The book I’m about to finish is Iravati Karve’s Yugaant. I’d picked up the book ages ago, but somehow it had disappeared into the depths of my bookcase and I’d never gotten around to finishing it. Now, thanks to a copy I’ve borrowed from Rook, I’m close to reaching the end of this incredibly interesting dissection of the Mahabharata.
Towards the end of the book, Karve says something I found significant. “The Being is afraid of the Non-Being”. I take it to mean that everything that exists is afraid of not existing. The fear of death, from which all our survival traits emerge, seems to be a direct manifestation of this. And while subconsciously we KNOW we’re going to pop it one day, there’s a part of us that really, really wishes that wasn’t the case. For a lot of us, this fear of death is superseded by the fear of oblivion. ‘I was here, I lived’ is something we want people to know.
The book was playing on my mind over the Ganesh Chaturthi weekend, when I visited my ancestral house in the village. And that’s where I realised something – not everybody creates great works of art, literature or whatever, to live on forever. For the vast majority, the simplest way to be remembered is through their descendants. Take me, for instance. I’ve never met either of my grandfathers, they both passed away before I was born. But I know what they were like, through the memories of my relatives. I know the names and deeds of their fathers and grandfathers, through the house in the village. There is no question that they lived. And they didn’t have to write War and Peace for someone three generations down to know that.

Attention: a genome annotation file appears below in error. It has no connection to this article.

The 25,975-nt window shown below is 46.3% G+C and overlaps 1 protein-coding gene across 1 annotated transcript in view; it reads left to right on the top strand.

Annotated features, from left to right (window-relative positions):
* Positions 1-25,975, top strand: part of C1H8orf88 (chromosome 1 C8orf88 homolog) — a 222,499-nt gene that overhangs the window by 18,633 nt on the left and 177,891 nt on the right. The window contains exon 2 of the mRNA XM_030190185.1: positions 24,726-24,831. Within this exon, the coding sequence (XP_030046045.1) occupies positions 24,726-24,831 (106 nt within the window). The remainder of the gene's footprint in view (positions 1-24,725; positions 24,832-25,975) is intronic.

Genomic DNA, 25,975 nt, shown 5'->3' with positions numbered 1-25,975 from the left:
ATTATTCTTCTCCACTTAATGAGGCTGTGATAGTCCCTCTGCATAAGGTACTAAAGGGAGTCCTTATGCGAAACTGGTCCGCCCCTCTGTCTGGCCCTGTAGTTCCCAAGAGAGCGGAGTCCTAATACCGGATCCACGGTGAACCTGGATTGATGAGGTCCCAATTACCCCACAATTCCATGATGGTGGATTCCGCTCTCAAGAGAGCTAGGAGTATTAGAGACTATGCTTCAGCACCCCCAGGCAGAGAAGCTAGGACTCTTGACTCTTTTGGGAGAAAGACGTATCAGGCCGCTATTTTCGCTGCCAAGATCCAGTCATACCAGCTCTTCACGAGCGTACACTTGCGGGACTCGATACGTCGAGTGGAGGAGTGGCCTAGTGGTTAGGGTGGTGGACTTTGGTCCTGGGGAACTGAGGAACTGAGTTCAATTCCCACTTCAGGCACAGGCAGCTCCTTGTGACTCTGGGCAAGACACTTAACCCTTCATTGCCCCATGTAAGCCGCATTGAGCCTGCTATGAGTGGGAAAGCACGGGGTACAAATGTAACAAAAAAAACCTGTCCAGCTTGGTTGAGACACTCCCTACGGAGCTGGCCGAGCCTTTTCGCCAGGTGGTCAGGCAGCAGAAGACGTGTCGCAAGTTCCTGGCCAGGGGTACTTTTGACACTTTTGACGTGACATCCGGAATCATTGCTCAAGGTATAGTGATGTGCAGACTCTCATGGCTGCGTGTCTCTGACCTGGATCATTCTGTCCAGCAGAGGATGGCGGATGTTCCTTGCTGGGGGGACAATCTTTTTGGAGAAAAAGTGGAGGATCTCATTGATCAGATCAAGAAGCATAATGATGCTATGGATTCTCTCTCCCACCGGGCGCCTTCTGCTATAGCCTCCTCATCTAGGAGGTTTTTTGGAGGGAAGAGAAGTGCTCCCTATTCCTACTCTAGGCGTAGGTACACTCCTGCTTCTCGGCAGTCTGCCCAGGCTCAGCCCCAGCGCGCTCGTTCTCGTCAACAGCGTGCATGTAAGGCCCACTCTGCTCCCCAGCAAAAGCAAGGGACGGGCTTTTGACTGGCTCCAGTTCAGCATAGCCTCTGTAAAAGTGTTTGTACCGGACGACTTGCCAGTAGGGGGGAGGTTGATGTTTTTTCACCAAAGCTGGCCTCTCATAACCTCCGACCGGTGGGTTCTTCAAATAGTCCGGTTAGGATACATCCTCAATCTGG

What will I be remembered as? A thought-provoking writer? Someone who wrote about their life on the internet? A Hitlerian matriarch? A sarcastic little know-it-all? As the big three-zero approaches, it’s a question that’s becoming increasingly important to ask and equally impossible to answer.